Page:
A pinhole photograph by Gregg Kemp of Louisa Lander’s statue of Virginia Dare at the Elizabethan Gardens in Manteo, Roanoke Island, N.C.
One of the great gifts to me this year has been Golden Age Comic Book Stories, a treasure trove of illustration, some whimsical, some magical. Here is a small sampling of the Christmas wonders that appeared this week:
From “The Night Before Christmas,” by Arthur Rackham (1867-1939), the children all snug in their beds.
Santa relaxes with a Coca-Cola, by Haddon Sundblom (1899-1976)
Frank Kelly Freas (1922-2005) for the cover of Mad magazine
“It was pleasant and peaceful there among the trees, around the little grave-like pits that we had dug for shelter from the long-range stuff. All of us were older by a dozen years than we had been a dozen days before.
“Some of the fellows slept away the drowsy June-time afternoon or lay at ease to watch the little summer clouds roll overhead between the branches.
“Some sat about in little groups and swapped experiences or tried to engage our old-timers in talk, hoping they would tell about the first attacks, which we recruits had missed.
“A few came in for lots of kidding because they read their pocket Testaments for hours on end. We called them hypocrites and pitied them. They were so damned sincere.
“We remembered times they hadn’t been, before we reached the front.
“It wasn’t funny.
“We all had Testaments.
“A loving people back in God’s country had issued them to us with many blessings, and then had sent us out to fight the Germans.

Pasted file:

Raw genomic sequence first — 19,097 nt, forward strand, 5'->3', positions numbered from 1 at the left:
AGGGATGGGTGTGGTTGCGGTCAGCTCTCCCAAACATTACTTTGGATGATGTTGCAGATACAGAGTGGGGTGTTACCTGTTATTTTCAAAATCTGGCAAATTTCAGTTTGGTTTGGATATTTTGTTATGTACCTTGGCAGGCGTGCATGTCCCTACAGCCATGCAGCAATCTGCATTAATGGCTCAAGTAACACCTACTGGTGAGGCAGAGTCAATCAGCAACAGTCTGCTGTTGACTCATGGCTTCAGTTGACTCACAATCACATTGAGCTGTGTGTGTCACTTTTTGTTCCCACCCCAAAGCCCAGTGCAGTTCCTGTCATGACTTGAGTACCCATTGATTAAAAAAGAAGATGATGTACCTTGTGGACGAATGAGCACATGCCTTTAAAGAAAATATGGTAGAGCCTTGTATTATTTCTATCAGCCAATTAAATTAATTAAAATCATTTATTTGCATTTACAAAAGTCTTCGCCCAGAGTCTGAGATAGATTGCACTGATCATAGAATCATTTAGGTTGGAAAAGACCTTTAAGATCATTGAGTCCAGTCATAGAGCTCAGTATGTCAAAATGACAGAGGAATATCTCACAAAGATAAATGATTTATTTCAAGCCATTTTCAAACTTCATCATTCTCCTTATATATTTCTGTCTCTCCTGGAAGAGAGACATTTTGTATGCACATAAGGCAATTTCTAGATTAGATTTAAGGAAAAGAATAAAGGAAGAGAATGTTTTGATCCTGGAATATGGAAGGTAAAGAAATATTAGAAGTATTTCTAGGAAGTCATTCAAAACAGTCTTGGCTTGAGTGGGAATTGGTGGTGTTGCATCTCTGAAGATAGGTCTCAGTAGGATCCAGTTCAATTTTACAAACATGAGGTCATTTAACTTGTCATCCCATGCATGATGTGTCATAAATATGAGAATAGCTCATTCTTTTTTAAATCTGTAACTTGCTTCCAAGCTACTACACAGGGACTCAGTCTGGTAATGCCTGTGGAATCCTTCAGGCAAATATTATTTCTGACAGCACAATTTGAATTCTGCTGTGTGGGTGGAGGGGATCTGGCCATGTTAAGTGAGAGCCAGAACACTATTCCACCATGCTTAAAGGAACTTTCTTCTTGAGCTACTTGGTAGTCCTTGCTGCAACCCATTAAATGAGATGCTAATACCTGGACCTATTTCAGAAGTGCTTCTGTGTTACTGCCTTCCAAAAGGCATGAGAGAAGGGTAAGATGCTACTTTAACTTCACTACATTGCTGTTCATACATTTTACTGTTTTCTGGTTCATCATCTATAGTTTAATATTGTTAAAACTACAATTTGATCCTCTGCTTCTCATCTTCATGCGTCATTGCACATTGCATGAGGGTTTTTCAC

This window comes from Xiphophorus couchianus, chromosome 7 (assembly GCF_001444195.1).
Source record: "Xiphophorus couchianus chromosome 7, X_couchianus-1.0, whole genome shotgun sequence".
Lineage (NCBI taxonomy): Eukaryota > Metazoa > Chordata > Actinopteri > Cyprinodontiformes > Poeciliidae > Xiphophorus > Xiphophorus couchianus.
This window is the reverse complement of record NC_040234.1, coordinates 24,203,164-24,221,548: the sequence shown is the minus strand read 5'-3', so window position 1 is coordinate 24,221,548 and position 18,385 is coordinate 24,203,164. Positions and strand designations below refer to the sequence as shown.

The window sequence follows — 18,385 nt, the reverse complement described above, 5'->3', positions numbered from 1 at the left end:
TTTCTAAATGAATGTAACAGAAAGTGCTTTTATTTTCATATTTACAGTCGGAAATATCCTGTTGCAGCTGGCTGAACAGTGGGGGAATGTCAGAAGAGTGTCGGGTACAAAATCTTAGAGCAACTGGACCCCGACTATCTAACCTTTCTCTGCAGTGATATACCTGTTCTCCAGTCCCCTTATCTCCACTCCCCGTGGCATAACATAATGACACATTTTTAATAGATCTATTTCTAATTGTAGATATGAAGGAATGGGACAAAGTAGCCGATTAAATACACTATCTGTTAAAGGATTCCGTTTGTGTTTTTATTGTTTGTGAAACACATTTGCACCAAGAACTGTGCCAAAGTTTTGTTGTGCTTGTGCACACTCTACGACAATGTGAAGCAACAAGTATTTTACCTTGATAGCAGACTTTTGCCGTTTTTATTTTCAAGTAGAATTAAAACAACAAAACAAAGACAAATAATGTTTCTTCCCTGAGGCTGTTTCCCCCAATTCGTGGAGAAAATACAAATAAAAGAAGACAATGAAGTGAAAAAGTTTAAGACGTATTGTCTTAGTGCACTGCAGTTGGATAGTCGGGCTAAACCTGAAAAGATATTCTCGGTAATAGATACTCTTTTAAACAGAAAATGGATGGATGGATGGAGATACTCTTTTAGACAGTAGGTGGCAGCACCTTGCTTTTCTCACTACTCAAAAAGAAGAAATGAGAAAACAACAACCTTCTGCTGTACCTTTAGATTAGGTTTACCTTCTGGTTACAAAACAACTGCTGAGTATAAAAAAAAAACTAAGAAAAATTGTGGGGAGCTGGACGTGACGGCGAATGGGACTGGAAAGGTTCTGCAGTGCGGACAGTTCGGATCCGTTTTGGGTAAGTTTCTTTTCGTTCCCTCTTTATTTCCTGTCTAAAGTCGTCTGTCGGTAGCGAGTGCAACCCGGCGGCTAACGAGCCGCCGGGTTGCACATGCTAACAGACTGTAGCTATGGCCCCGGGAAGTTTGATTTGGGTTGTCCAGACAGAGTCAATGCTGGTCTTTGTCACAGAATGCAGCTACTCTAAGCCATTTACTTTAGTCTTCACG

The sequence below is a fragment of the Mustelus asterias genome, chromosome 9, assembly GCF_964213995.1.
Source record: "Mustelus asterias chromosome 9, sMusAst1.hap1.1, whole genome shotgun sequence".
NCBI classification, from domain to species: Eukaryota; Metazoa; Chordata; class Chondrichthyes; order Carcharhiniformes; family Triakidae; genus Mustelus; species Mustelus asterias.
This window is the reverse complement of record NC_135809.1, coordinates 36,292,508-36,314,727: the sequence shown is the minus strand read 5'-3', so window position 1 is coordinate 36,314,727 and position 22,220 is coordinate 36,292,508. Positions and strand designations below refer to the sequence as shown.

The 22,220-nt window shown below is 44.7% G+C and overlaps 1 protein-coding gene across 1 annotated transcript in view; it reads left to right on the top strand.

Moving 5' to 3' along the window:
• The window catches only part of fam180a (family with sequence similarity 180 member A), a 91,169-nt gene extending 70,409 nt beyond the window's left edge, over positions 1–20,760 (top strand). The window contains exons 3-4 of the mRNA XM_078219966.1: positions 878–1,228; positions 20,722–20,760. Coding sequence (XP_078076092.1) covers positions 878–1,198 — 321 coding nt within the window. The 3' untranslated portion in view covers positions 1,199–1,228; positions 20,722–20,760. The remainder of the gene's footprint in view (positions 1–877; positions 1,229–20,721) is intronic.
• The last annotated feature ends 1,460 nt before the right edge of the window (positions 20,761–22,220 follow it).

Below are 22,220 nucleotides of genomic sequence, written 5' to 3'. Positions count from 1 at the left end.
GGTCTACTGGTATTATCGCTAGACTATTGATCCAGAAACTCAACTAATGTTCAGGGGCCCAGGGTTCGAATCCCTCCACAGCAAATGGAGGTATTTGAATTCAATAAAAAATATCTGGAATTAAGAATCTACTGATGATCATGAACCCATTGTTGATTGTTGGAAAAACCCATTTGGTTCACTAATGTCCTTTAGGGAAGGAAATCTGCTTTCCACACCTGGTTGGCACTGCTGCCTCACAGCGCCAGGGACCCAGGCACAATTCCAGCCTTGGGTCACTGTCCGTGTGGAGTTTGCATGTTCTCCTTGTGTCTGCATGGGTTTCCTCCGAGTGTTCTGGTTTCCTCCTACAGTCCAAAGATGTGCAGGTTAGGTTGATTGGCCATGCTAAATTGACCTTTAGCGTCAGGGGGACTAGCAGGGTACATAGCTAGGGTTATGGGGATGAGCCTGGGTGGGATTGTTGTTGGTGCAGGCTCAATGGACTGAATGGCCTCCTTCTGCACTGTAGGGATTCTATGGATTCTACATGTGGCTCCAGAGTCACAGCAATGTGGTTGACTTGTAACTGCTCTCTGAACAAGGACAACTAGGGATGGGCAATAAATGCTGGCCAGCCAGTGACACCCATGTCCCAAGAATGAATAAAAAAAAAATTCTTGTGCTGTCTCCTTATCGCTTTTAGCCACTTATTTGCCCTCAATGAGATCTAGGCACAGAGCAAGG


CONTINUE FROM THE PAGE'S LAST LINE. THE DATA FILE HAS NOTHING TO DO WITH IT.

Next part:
“They had not cared to see that we had tools of war. We borrowed most of those.
“Here were men who tried to make their peace with God before they kept a rendezvous with Death.
“The Germans had Gott Mit Uns stamped on their belt buckles.
“Christians are such charming people.”
— Elton E. Mackin in Suddenly We Didn’t Want to Die: Memoirs of a World War I Marine
“Bad Girl Delilah,” a postcard by Rick Geary. I have long been a fan of Rick Geary, especially his graphic novels, and would be delighted if everyone in the world visited his website. And, of course, bought all his stuff.
— A painting by N.C. Wyeth, illustrating a story by Stephen Vincent Benet entitled “Snake and Hawk,” which appeared in Ladies Home Journal, March, 1923. Benet wrote a letter at the time in which he said, “N. C. Wyeth is doing two color illustrations to ‘Snake and Hawk’ … which makes me both joyous and very sore at myself that it isn’t a better story.”
‘What business has an old bachelor like that to marry?’ said Sir James. ‘He has one foot in the grave.’
‘He means to draw it out again, I suppose.’
— An exchange between Sir James Chettam and Mrs. Cadwallader in George Eliot’s Middlemarch (1872), a book that is, among other things, quite funny.